Joseph Alexander Piper
Neonatal pneumococcal meningitis at one hour old
While living in Cyprus with our two boys aged nine and 11 we prepared for the arrival of our baby. Joseph Alexander was born six weeks premature, at the height of the tourist season, in September 1992 after a troubled but fairly uneventful pregnancy. When Joseph arrived it was immediately apparent that he was struggling to breathe and he was quickly diagnosed with Respiratory Distress Syndrome. Joseph did not cry but I was assured that he was okay and all would be well in a few hours. At this point we did not know whether to celebrate joy at his arrival or express sorrow at his distress. So I said thank you to God for him and asked his help for our family.
Joseph was then transferred to Hospital Archbishop Makarios III in Nicosia. My husband went home, and I got some sleep. We were expecting Joseph back in Limassol before breakfast: after all, his visit to Nicosia was a precaution, nothing else. But I was woken in the morning to be told that I being taken to see Joseph, and that something was wrong, I instantly knew that he was seriously ill. It was a shock to hear the staff at the hospital in Nicosia tell me that I couldn't possibly be Joseph's mother because he was so poorly, and the mother should be very poorly too! Joseph was being cared for in the Neonatal Special Care Unit; he was in isolation, hooked up to every kind of monitor possible and on 'life support'.
We decided that he should be baptised as soon as possible. It was from this moment that we began to live in a sort of 'unreal' world. Caring and keeping things as normal as we could at home for our other two children was most important. For the next six weeks I made the two-hour round trip to the hospital on my own. The Cypriot Hospital did not normally allow parents to see such a sick child but made an exception for me because I was English. Alan and the boys only saw him once during the next six weeks when he was 23 days old.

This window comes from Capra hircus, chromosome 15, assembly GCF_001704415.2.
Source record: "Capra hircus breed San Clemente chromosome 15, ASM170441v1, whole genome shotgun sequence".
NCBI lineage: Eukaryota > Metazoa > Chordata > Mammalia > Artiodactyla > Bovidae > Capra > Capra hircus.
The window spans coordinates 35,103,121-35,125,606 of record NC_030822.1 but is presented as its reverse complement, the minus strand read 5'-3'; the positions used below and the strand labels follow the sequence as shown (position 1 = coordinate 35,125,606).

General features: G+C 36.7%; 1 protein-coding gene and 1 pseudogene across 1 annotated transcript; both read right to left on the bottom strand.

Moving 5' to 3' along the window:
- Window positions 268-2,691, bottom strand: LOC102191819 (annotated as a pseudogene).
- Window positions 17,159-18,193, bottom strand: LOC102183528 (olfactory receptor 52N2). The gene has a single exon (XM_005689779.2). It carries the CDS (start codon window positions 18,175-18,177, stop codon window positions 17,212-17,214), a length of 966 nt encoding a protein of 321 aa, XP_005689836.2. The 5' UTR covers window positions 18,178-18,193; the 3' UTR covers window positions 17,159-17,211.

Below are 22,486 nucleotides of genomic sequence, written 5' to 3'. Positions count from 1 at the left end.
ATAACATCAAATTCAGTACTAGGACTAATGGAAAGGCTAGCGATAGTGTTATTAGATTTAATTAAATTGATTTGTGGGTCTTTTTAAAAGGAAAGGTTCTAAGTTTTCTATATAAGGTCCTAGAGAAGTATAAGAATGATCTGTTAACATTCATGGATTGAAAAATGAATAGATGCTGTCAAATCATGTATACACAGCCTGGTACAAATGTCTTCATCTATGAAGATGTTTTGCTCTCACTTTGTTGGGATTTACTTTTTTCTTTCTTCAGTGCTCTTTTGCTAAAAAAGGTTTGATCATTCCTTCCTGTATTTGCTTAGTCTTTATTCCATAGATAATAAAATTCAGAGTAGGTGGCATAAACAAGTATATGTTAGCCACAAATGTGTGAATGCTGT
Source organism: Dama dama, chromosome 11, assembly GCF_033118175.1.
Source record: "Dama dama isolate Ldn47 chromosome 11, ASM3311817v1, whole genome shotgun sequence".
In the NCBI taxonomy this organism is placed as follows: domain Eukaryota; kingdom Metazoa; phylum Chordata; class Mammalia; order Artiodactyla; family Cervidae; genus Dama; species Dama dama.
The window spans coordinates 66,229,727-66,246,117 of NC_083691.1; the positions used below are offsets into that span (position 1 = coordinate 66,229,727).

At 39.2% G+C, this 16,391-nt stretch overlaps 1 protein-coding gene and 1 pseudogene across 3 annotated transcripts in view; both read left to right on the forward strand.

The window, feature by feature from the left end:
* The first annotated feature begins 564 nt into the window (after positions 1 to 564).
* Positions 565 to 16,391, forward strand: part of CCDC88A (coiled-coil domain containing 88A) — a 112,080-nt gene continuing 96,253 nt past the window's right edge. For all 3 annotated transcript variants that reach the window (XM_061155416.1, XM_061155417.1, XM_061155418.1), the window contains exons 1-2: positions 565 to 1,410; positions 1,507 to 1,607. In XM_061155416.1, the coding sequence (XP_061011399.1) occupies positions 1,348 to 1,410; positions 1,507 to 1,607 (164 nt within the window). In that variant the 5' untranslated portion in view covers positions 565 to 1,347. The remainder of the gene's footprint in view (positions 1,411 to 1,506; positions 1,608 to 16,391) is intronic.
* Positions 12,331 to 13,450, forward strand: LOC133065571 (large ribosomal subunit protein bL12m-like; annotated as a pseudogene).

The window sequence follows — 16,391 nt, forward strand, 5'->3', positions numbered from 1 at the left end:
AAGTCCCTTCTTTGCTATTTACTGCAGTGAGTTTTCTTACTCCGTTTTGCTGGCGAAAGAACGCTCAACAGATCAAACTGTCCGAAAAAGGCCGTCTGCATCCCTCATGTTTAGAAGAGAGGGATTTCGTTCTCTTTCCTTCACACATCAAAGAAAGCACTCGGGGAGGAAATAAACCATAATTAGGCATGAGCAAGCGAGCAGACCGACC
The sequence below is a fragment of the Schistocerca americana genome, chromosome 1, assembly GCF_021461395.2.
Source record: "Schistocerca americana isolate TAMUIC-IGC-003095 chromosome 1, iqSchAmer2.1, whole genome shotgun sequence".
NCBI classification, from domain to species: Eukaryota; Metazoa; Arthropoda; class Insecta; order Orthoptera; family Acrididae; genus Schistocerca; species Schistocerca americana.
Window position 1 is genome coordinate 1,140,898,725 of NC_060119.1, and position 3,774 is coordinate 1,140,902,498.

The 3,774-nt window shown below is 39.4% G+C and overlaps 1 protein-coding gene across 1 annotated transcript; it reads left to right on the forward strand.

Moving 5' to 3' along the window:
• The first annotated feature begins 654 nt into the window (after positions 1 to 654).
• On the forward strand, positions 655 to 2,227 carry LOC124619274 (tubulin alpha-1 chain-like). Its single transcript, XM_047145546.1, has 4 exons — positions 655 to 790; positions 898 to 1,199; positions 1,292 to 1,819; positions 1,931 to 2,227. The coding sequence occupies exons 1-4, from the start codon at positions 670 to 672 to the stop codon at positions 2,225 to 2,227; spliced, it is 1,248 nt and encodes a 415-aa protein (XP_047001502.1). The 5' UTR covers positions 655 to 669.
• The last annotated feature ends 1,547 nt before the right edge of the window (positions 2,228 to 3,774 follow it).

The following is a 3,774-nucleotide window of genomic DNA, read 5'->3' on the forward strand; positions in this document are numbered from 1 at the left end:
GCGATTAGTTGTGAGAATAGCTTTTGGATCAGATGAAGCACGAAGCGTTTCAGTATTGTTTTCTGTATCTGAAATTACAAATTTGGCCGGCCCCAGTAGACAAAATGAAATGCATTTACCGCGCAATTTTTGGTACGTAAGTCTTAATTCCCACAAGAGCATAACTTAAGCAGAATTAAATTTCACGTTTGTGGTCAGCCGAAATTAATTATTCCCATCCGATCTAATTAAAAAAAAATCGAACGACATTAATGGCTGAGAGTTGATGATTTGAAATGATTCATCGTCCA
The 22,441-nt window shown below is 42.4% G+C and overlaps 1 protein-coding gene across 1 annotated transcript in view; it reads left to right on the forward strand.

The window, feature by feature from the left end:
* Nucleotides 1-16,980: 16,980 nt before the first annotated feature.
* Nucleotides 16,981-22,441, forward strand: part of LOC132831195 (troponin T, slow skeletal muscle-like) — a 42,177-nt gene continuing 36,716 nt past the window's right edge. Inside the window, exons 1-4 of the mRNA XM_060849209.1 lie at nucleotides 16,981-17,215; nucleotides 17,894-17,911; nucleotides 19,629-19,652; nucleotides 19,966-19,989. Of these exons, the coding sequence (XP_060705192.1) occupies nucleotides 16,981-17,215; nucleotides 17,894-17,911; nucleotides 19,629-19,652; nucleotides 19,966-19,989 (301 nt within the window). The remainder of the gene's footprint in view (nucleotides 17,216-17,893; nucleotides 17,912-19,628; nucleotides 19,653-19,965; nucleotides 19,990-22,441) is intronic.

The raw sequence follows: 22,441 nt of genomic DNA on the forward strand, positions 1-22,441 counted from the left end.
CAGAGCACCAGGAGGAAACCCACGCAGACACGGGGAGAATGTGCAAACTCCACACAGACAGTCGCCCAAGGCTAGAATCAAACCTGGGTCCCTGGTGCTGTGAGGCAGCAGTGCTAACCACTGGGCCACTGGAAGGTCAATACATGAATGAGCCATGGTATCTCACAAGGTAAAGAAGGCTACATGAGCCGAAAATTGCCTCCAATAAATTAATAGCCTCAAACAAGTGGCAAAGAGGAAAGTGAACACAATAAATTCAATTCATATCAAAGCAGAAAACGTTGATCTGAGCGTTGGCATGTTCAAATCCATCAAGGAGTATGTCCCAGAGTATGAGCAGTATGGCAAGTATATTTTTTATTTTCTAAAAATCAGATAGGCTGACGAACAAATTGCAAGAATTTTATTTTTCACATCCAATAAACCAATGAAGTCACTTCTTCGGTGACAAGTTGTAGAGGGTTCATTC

Joseph was diagnosed with Neonatal Pneumococcal Bacterial Meningitis at three days old and suffered heart failure on day five. He also closed his eyes on day three and did not open them again for three weeks. Our hearts were broken for him - what sort of life would he have?
Following an MRI scan when he was about two weeks old, devastating brain damage to brain stem and cortex was confirmed. We were told he was to be taken off life support overnight and that we should await a phone call to tell us when he had died. All we could do that night was pray for ourselves and him. No such call came, so in the morning I drove to the hospital where his doctor sat with me, and as tears ran down his face he said, "He should not have breathed, I've never known this happen before, I don't know what to do, as in all my years of looking after babies not one in his condition has ever breathed on his own before". I found myself comforting the doctor as Joseph flailed his arms around in an effort to breathe whilst fitting continuously.